Did you ever think that you cheated yourself out of great conversations or important information because you focused on the wrong things? Bet you have – bet you realized it later while replaying the conversation in your head. “Why did I say that?” or “why didn’t I ask about that?” That’s when you realize that you cheated yourself by not asking powerful questions.
If you’re like most people, giving answers and making statements is part of how you interact with others. It’s probably what you think about most when getting ready for a meeting or social event. Specifically, what you’re going to say to the people you’ll see. Sometimes you do it because you want to seem interesting to other people. Other times it’s because you want them to think you’re smart or good at what you do.
If you want better outcomes or make stronger connections, try focusing on asking powerful questions.
What’s a powerful question? It seems a little intimidating, doesn’t it. Well, think of some of the more common and very powerful questions that can change lives:
- What do I want to do with the rest of my life?
- Will you marry me?
- Do you want this job?
- Should I move?
They aren’t very intelligently worded, just common questions. However, the answers to these are crucial but wouldn’t even come up if there was a questioned asked first. That’s what makes them powerful.
Questioning Crusader Dorothy Leeds says that “if you increase and improve your questions by just 10%, you increase and improve your productivity by over 20%.” She also says that instead of thinking about what you should say, she encourages you to think, “what should I ask” and then listen for the inside answer….and use it. One of Dorothy’s favorite questions, and a perfect Victorious Woman question, is “What would an extraordinary person do in this situation?”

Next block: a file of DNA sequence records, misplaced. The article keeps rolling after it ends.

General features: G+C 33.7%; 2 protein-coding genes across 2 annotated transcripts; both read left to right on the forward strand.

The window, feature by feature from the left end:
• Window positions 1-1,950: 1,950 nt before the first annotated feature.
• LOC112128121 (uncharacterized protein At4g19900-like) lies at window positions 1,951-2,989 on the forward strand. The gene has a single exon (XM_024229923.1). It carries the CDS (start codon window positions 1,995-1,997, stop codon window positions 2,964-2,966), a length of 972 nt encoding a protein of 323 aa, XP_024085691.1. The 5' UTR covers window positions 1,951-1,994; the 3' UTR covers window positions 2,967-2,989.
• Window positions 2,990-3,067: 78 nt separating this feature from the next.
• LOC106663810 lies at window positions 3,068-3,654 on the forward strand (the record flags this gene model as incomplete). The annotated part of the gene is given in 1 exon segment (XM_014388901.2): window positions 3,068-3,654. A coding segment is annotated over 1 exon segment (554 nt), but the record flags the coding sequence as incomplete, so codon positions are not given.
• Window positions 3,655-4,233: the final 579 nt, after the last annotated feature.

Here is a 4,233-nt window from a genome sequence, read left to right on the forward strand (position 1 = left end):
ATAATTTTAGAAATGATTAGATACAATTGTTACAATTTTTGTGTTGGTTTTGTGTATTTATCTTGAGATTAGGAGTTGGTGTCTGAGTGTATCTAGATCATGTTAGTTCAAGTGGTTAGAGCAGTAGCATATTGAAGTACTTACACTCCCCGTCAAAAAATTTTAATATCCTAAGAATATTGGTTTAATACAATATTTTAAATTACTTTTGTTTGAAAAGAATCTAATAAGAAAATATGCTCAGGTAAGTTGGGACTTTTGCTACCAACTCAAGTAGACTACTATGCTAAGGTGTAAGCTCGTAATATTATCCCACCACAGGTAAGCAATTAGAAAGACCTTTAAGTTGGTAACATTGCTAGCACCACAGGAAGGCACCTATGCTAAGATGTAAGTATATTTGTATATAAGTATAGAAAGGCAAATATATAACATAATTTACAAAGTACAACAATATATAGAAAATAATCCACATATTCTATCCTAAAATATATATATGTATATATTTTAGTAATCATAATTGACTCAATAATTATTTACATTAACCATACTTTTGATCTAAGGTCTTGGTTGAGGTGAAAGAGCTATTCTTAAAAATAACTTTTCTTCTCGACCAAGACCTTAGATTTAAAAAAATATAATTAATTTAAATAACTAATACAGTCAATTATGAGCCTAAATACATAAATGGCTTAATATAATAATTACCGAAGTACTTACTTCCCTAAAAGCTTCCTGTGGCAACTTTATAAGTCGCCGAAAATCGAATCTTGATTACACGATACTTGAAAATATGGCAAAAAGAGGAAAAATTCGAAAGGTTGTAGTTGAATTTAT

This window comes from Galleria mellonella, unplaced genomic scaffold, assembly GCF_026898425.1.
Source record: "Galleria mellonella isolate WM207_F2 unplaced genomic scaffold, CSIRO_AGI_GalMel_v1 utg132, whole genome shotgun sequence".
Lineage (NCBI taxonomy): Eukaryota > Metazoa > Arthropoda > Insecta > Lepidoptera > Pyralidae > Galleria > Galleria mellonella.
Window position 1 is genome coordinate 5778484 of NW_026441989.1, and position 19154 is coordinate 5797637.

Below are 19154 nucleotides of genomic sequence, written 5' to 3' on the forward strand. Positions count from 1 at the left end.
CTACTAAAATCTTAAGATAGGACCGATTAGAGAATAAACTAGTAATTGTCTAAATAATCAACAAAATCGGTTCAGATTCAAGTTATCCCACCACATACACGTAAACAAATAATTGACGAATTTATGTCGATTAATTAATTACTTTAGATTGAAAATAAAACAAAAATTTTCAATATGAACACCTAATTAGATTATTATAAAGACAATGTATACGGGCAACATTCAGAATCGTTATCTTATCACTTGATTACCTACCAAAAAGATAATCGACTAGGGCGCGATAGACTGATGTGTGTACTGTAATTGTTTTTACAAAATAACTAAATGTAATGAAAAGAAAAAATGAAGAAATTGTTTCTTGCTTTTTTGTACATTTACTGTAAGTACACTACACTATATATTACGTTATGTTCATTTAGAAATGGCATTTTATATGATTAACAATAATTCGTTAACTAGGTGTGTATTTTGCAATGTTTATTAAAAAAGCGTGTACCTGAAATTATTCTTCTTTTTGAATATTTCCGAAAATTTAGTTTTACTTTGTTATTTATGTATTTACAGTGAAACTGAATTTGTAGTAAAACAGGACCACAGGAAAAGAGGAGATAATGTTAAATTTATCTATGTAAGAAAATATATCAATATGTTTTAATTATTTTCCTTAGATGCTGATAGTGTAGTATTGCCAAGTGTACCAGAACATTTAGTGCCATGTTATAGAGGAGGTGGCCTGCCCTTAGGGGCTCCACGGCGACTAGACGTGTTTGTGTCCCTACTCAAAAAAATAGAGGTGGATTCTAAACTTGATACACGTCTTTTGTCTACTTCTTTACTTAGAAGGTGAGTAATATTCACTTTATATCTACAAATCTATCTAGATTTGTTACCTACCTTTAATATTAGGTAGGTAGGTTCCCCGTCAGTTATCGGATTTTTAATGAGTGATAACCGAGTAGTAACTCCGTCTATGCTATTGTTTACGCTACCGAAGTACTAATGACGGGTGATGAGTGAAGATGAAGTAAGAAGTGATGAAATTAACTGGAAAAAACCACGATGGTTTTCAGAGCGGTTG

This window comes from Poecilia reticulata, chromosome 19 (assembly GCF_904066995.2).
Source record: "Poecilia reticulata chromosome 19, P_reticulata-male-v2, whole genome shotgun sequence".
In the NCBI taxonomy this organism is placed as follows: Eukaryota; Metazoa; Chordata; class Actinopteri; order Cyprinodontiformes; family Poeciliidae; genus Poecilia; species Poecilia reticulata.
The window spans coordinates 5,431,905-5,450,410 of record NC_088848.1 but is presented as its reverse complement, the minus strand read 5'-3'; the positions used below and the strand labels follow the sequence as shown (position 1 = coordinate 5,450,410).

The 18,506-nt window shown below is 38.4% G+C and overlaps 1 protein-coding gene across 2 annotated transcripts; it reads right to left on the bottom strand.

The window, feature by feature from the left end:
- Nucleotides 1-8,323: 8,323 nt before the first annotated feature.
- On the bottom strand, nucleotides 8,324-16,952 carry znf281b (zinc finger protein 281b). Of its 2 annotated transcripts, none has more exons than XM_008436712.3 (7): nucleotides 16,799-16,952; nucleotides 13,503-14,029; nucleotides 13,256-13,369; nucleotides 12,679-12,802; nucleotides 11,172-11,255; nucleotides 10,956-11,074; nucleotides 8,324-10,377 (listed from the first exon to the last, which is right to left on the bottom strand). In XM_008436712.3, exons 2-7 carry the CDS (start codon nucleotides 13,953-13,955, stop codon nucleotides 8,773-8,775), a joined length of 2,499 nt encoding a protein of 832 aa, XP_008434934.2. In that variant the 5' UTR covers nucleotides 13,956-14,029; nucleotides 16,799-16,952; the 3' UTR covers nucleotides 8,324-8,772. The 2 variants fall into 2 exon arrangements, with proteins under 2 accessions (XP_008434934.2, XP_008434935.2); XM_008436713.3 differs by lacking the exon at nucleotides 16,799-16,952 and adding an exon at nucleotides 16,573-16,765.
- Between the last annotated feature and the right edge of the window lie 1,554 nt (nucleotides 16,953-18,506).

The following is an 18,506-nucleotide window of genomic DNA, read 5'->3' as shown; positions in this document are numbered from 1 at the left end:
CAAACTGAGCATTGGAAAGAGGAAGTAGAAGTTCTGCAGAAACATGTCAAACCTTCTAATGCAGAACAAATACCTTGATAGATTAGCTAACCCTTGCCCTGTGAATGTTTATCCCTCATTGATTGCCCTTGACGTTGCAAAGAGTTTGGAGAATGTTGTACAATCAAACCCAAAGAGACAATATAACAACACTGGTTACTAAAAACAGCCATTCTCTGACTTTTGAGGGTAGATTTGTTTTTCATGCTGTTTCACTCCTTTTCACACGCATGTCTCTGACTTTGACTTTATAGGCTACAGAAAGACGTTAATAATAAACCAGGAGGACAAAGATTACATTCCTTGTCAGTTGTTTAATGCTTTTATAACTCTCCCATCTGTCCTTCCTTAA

Here are some other examples of powerful questions that you could practice asking today:
- What will happen to me if I stay in this job?
- What will happen to me if I stay in the relationship?
- What will happen to me if I don’t change this behavior?
- What can I say to change his/her mind?
- What do you mean by that?
- I don’t think I understand what you mean. Can you clarify what you just said?
- How did you come to that conclusion?
- Can you give me a specific example?
- What sources did you use to develop that topic?
- What ideas influenced your choices/your opinons?
- Did I answer your question?
- Outline for me the steps I need to take.
Write these questions down and keep them with you. Practice asking two of these questions every day for 30 days. Notice and keep track of what happens personally and professionally!